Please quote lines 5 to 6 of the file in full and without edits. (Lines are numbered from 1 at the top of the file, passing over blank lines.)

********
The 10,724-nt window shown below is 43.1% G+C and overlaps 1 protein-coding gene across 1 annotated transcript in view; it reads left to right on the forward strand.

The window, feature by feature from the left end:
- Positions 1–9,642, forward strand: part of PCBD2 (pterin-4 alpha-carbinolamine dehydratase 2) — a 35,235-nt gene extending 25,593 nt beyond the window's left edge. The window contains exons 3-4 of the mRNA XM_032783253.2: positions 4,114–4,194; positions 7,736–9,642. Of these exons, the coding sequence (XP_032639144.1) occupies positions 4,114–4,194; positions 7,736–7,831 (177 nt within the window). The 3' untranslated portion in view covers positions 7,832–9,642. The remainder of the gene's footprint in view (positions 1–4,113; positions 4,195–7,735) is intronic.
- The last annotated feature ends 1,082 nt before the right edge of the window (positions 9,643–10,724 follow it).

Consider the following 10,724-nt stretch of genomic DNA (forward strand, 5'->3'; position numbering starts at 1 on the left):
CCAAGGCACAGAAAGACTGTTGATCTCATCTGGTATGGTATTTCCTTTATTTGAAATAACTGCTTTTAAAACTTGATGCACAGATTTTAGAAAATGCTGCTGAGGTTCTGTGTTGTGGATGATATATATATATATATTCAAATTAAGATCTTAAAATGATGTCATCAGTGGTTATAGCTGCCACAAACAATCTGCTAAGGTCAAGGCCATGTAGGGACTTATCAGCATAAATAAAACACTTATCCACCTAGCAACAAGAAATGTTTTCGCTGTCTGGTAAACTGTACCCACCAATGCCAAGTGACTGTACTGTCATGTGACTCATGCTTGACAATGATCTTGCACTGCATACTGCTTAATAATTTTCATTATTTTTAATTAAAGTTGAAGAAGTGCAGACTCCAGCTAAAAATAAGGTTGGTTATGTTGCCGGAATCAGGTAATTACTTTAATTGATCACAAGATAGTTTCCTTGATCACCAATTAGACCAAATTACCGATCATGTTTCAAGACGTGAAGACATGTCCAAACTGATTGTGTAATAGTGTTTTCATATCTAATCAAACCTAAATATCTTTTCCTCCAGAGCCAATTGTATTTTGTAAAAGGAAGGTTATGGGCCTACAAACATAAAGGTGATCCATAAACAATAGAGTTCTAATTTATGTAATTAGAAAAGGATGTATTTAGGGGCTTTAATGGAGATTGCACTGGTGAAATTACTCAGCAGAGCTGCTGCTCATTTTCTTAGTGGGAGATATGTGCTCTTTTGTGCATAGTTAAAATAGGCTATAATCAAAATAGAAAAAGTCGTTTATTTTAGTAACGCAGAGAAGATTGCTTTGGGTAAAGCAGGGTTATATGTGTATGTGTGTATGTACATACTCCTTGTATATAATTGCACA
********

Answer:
Consider the following 10,724-nt stretch of genomic DNA (forward strand, 5'->3'; position numbering starts at 1 on the left):
CCAAGGCACAGAAAGACTGTTGATCTCATCTGGTATGGTATTTCCTTTATTTGAAATAACTGCTTTTAAAACTTGATGCACAGATTTTAGAAAATGCTGCTGAGGTTCTGTGTTGTGGATGATATATATATATATATTCAAATTAAGATCTTAAAATGATGTCATCAGTGGTTATAGCTGCCACAAACAATCTGCTAAGGTCAAGGCCATGTAGGGACTTATCAGCATAAATAAAACACTTATCCACCTAGCAACAAGAAATGTTTTCGCTGTCTGGTAAACTGTACCCACCAATGCCAAGTGACTGTACTGTCATGTGACTCATGCTTGACAATGATCTTGCACTGCATACTGCTTAATAATTTTCATTATTTTTAATTAAAGTTGAAGAAGTGCAGACTCCAGCTAAAAATAAGGTTGGTTATGTTGCCGGAATCAGGTAATTACTTTAATTGATCACAAGATAGTTTCCTTGATCACCAATTAGACCAAATTACCGATCATGTTTCAAGACGTGAAGACATGTCCAAACTGATTGTGTAATAGTGTTTTCATATCTAATCAAACCTAAATATCTTTTCCTCCAGAGCCAATTGTATTTTGTAAAAGGAAGGTTATGGGCCTACAAACATAAAGGTGATCCATAAACAATAGAGTTCTAATTTATGTAATTAGAAAAGGATGTATTTAGGGGCTTTAATGGAGATTGCACTGGTGAAATTACTCAGCAGAGCTGCTGCTCATTTTCTTAGTGGGAGATATGTGCTCTTTTGTGCATAGTTAAAATAGGCTATAATCAAAATAGAAAAAGTCGTTTATTTTAGTAACGCAGAGAAGATTGCTTTGGGTAAAGCAGGGTTATATGTGTATGTGTGTATGTACATACTCCTTGTATATAATTGCACA